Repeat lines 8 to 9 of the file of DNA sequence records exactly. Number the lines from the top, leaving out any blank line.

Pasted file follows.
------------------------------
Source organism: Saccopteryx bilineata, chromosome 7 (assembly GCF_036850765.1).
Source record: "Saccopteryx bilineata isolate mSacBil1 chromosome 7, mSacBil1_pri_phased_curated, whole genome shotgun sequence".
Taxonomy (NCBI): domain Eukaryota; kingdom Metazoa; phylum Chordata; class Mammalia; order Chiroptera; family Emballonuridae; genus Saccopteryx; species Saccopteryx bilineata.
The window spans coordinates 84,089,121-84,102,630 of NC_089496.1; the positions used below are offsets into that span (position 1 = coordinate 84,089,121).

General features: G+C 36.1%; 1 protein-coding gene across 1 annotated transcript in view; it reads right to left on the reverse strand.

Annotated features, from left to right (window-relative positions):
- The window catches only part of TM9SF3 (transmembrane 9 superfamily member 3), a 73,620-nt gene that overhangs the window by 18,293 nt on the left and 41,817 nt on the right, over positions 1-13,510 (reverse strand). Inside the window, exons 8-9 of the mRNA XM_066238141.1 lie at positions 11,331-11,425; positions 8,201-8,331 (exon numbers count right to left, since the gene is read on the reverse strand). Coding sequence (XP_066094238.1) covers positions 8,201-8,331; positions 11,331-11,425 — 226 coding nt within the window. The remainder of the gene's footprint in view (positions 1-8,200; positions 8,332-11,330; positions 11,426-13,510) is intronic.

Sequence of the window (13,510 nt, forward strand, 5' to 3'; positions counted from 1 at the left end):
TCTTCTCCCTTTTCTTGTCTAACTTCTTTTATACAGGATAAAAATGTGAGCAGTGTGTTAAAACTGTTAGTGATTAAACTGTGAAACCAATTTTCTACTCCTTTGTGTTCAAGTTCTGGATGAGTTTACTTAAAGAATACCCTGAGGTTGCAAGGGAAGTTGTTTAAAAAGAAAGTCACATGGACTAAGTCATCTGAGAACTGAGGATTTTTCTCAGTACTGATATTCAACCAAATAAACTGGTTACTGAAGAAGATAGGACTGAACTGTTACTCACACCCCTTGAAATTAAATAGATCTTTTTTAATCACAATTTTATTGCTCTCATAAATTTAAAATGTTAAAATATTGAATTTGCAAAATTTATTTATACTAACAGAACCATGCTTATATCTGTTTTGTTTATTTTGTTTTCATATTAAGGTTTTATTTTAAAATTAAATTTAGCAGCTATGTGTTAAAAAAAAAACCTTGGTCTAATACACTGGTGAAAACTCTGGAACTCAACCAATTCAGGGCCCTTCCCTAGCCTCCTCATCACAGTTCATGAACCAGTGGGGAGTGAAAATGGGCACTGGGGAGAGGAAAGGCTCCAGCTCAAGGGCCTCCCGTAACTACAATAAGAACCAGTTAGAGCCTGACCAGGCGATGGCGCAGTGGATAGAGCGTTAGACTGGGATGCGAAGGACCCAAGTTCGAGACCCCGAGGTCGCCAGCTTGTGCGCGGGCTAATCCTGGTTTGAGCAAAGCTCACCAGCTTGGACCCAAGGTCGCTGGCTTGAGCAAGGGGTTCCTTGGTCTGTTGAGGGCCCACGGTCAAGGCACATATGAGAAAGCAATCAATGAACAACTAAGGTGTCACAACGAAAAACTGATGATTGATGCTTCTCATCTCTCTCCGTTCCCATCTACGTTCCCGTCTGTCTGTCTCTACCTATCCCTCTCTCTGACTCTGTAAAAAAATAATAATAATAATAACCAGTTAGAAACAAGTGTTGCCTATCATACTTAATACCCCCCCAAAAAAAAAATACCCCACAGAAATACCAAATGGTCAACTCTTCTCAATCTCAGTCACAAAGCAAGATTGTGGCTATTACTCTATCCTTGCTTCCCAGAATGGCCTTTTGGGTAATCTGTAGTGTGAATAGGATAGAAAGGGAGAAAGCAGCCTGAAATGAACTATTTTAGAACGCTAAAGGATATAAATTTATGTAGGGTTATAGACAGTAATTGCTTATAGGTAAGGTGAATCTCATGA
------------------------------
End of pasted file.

Sequence of the window (13,510 nt, forward strand, 5' to 3'; positions counted from 1 at the left end):
TCTTCTCCCTTTTCTTGTCTAACTTCTTTTATACAGGATAAAAATGTGAGCAGTGTGTTAAAACTGTTAGTGATTAAACTGTGAAACCAATTTTCTACTCCTTTGTGTTCAAGTTCTGGATGAGTTTACTTAAAGAATACCCTGAGGTTGCAAGGGAAGTTGTTTAAAAAGAAAGTCACATGGACTAAGTCATCTGAGAACTGAGGATTTTTCTCAGTACTGATATTCAACCAAATAAACTGGTTACTGAAGAAGATAGGACTGAACTGTTACTCACACCCCTTGAAATTAAATAGATCTTTTTTAATCACAATTTTATTGCTCTCATAAATTTAAAATGTTAAAATATTGAATTTGCAAAATTTATTTATACTAACAGAACCATGCTTATATCTGTTTTGTTTATTTTGTTTTCATATTAAGGTTTTATTTTAAAATTAAATTTAGCAGCTATGTGTTAAAAAAAAAACCTTGGTCTAATACACTGGTGAAAACTCTGGAACTCAACCAATTCAGGGCCCTTCCCTAGCCTCCTCATCACAGTTCATGAACCAGTGGGGAGTGAAAATGGGCACTGGGGAGAGGAAAGGCTCCAGCTCAAGGGCCTCCCGTAACTACAATAAGAACCAGTTAGAGCCTGACCAGGCGATGGCGCAGTGGATAGAGCGTTAGACTGGGATGCGAAGGACCCAAGTTCGAGACCCCGAGGTCGCCAGCTTGTGCGCGGGCTAATCCTGGTTTGAGCAAAGCTCACCAGCTTGGACCCAAGGTCGCTGGCTTGAGCAAGGGGTTCCTTGGTCTGTTGAGGGCCCACGGTCAAGGCACATATGAGAAAGCAATCAATGAACAACTAAGGTGTCACAACGAAAAACTGATGATTGATGCTTCTCATCTCTCTCCGTTCCCATCTACGTTCCCGTCTGTCTGTCTCTACCTATCCCTCTCTCTGACTCTGTAAAAAAATAATAATAATAATAACCAGTTAGAAACAAGTGTTGCCTATCATACTTAATACCCCCCCAAAAAAAAAATACCCCACAGAAATACCAAATGGTCAACTCTTCTCAATCTCAGTCACAAAGCAAGATTGTGGCTATTACTCTATCCTTGCTTCCCAGAATGGCCTTTTGGGTAATCTGTAGTGTGAATAGGATAGAAAGGGAGAAAGCAGCCTGAAATGAACTATTTTAGAACGCTAAAGGATATAAATTTATGTAGGGTTATAGACAGTAATTGCTTATAGGTAAGGTGAATCTCATGA